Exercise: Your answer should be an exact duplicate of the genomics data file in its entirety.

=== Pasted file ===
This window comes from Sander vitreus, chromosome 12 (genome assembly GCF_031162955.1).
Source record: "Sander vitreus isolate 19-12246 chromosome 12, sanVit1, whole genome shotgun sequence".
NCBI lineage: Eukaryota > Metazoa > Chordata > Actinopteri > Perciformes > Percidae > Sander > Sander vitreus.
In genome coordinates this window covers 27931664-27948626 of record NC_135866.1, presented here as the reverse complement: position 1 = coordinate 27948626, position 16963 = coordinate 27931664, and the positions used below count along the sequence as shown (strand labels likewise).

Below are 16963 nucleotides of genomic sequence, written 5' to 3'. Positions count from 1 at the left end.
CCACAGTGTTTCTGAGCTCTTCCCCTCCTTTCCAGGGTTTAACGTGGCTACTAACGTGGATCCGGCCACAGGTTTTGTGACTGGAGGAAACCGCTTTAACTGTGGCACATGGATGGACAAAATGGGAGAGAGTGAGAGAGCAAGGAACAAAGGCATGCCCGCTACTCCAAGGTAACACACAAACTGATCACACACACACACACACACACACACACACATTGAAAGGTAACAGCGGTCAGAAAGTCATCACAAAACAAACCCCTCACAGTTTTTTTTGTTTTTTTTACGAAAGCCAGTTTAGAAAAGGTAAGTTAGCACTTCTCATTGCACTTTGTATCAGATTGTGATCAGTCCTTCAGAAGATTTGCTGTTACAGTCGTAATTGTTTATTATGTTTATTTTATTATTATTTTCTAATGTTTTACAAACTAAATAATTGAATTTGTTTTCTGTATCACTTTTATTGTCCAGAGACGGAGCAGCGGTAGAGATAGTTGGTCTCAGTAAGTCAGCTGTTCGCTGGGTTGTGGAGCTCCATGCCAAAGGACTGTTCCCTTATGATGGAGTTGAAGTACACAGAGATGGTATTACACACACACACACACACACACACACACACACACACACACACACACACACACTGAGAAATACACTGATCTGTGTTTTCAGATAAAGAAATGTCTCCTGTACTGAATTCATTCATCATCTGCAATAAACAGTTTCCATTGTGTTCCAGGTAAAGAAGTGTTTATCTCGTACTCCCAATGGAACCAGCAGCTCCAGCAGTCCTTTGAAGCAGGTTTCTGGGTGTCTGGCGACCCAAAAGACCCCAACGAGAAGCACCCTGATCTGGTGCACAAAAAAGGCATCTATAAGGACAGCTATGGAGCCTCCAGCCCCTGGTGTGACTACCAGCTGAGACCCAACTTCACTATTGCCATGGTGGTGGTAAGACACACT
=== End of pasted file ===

This window comes from Sander vitreus, chromosome 12 (genome assembly GCF_031162955.1).
Source record: "Sander vitreus isolate 19-12246 chromosome 12, sanVit1, whole genome shotgun sequence".
NCBI lineage: Eukaryota > Metazoa > Chordata > Actinopteri > Perciformes > Percidae > Sander > Sander vitreus.
In genome coordinates this window covers 27931664-27948626 of record NC_135866.1, presented here as the reverse complement: position 1 = coordinate 27948626, position 16963 = coordinate 27931664, and the positions used below count along the sequence as shown (strand labels likewise).

Below are 16963 nucleotides of genomic sequence, written 5' to 3'. Positions count from 1 at the left end.
CCACAGTGTTTCTGAGCTCTTCCCCTCCTTTCCAGGGTTTAACGTGGCTACTAACGTGGATCCGGCCACAGGTTTTGTGACTGGAGGAAACCGCTTTAACTGTGGCACATGGATGGACAAAATGGGAGAGAGTGAGAGAGCAAGGAACAAAGGCATGCCCGCTACTCCAAGGTAACACACAAACTGATCACACACACACACACACACACACACACACATTGAAAGGTAACAGCGGTCAGAAAGTCATCACAAAACAAACCCCTCACAGTTTTTTTTGTTTTTTTTACGAAAGCCAGTTTAGAAAAGGTAAGTTAGCACTTCTCATTGCACTTTGTATCAGATTGTGATCAGTCCTTCAGAAGATTTGCTGTTACAGTCGTAATTGTTTATTATGTTTATTTTATTATTATTTTCTAATGTTTTACAAACTAAATAATTGAATTTGTTTTCTGTATCACTTTTATTGTCCAGAGACGGAGCAGCGGTAGAGATAGTTGGTCTCAGTAAGTCAGCTGTTCGCTGGGTTGTGGAGCTCCATGCCAAAGGACTGTTCCCTTATGATGGAGTTGAAGTACACAGAGATGGTATTACACACACACACACACACACACACACACACACACACACACACACACACACACTGAGAAATACACTGATCTGTGTTTTCAGATAAAGAAATGTCTCCTGTACTGAATTCATTCATCATCTGCAATAAACAGTTTCCATTGTGTTCCAGGTAAAGAAGTGTTTATCTCGTACTCCCAATGGAACCAGCAGCTCCAGCAGTCCTTTGAAGCAGGTTTCTGGGTGTCTGGCGACCCAAAAGACCCCAACGAGAAGCACCCTGATCTGGTGCACAAAAAAGGCATCTATAAGGACAGCTATGGAGCCTCCAGCCCCTGGTGTGACTACCAGCTGAGACCCAACTTCACTATTGCCATGGTGGTGGTAAGACACACT